Sundance 2008

Sundance Roundup: The Best of 2008

EW critic Owen Gleiberman rounds up the movies he warmed up to after 10 days in the snow watching indie movies at the Park City, Utah, festival

SUNSHINE CLEANING Amy Adams (pictured) and Emily Blunt star in this Sundance winner as sisters tidying up homes of the recently deceased ''and finding a…
SUNSHINE CLEANING Amy Adams (pictured) and Emily Blunt star in this Sundance winner as sisters tidying up homes of the recently deceased ''and finding a screwy purpose in it''

EW's best of Sundance 2008

There was no megalith of a crowd-pleaser like Little Miss Sunshine. There was no Once — the sort of tiny gem that rises up out of nowhere to enchant a community of hearts and minds. And yet, for all the absence of a defining center, there was much — so much — to see. Riding around on the shuttle buses that never quite seemed to arrive on time, I wove my way through the journalists, the publicists, the executives, the bloggers, the freeloaders, the celebrities in their fuzzy cute hats (is it just me, or is it now getting harder to tell the ordinary great-looking people from the special great-looking people?). And I thought, This has become the state of independent film — a jubilant controlled chaos, sprawling all over the map of money and taste. At the 2008 Sundance Film Festival, the lack of a center was the center.

On my first day, I saw Roman Polanski: Wanted and Desired, and I knew I was off to a good start. We all think we know what happened when the fabled film director skipped the country in 1978 as he was about to face sentencing for the crime of ''unlawful sexual intercourse'' with a 13-year-old girl. But Marina Zenovich's startling exposé makes you realize you don't know the half of it. By revealing how a media feeding frenzy shaped the case, oozing into the wheels of justice, the film depicts a legal system warped by the celebrity culture it was trying to rein in. Polanski, that charming creep-genius, emerges as guilty as sin — and a victim. It's that duality that makes Wanted and Desired a film of rare fascination and power.

On the subject of kinky outlaws, Choke, adapted from the Chuck Palahniuk novel, is a satirical-psychotic comedy of sexual addiction, and it's a dirty-minded blast. Adapted and directed by Clark Gregg, it comes at you in rude, fast, horndog snippets, popping you right into the fantasies of its scurrilous hero, Victor (Sam Rockwell), a sleazeball who attends Sex Addicts Anonymous meetings mostly so he can pick up the inevitable tramp-of-the-week. This may be the role that clinches stardom for Rockwell, who is boyish and moonstruck, with a dazed reptilian stare; as his mother, Anjelica Huston is grandly insane. Choke is a zany, synthetic movie, but it creates a world you enter like a neurotic playground. The result is an indelibly warped cartoon of lust and despair.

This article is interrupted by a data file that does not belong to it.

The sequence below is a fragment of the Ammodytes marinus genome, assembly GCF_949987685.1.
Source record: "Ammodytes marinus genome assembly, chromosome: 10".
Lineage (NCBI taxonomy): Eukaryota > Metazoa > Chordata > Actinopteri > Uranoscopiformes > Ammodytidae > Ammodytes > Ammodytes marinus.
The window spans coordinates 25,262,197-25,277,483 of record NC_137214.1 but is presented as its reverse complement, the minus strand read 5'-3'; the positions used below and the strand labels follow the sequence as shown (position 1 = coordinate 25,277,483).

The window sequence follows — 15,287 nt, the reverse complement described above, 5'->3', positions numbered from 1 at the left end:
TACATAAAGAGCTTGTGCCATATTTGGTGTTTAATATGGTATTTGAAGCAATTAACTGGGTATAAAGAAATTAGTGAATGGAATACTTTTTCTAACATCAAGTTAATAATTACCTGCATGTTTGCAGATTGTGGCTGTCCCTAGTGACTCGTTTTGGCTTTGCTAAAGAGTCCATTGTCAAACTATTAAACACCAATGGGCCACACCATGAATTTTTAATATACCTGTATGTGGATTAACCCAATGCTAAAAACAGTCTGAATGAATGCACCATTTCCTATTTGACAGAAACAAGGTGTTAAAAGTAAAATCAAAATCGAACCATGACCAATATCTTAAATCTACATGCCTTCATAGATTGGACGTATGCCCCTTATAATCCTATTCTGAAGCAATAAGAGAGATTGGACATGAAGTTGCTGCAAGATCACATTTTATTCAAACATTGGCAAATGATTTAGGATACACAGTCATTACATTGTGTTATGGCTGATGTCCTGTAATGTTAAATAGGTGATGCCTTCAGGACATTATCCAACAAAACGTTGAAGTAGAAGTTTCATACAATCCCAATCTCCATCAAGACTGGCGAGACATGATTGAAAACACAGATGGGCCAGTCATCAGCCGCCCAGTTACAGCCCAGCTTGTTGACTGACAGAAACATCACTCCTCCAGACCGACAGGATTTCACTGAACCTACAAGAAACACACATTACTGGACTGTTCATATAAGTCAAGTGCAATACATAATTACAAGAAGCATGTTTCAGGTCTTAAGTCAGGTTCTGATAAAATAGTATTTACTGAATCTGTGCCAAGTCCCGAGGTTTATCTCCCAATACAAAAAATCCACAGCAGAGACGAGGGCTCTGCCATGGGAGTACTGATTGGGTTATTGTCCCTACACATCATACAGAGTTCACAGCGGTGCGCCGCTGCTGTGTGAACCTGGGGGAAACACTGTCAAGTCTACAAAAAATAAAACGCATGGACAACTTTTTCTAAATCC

A great deal of media chatter promised that this year's festival was going to offer a relief from the ''dark'' ingrown dramas of years past. This time, there would be fun movies — comedies, dammit! It turned out to be true, yet What Just Happened?, a Hollywood satire that finds Barry Levinson returning to the gently merciless, bombs-away mode of Wag the Dog, couldn't even find a distributor. (One rumor was that it hit them too close to home.) The irony is that the crushing of art by commerce is something the movie takes blithely for granted. The hero is a powerful producer, played by Robert De Niro, but he's little more than an errand boy, a giant cog nudging the cogs below him. The movie rambles on a bit, yet it has priceless laugh-out-loud lines, and it's held together by De Niro, who musters a nagging warmth beneath his grumbly facade. I also laughed at, and was enchanted by, The Great Buck Howard, which gives John Malkovich the showcase he deserves. His Buck Howard, a fictionalized version of the Amazing Kreskin, is a former superstar of ''mentalism,'' now a relic of the early '70s. It's a movie in love with kitsch, with the backwaters of showbiz, with genuine magic.

I go to Sundance looking for good films, but what I'm really out to discover is a voice. I found one when I saw Momma's Man, a shaggy, wise, poker-faced comedy of discombobulation that reinvents — and purifies — that Sundance staple, the quirky family drama. It was written and directed by Azazel Jacobs, the son of avant-garde filmmaker Ken Jacobs, and what Jacobs (the younger) has done is to morph his own life into fiction by casting his parents as the parents in the movie — and by shooting most of it in their ancient Manhattan loft, a cavernous hole-in-the-wall, crammed with toys, technology, and a lifetime's worth of junk, that is one of the most spectacularly colorful and eccentric movie sets you've ever seen. On a business trip, schlumpy Mikey (Matt Boren) stops off to see his folks — and won't leave. Jacobs' style recalls early Jim Jarmusch, only more so, and Ken and Flo Jacobs are like the Nichols and May of wacked, monosyllabic New York bohemia.

NEXT PAGE: Owen Gleiberman's view from Sundance on Ballast, Anvil!, The Wackness, Sunshine Cleaning, American Teen, and Hamlet 2

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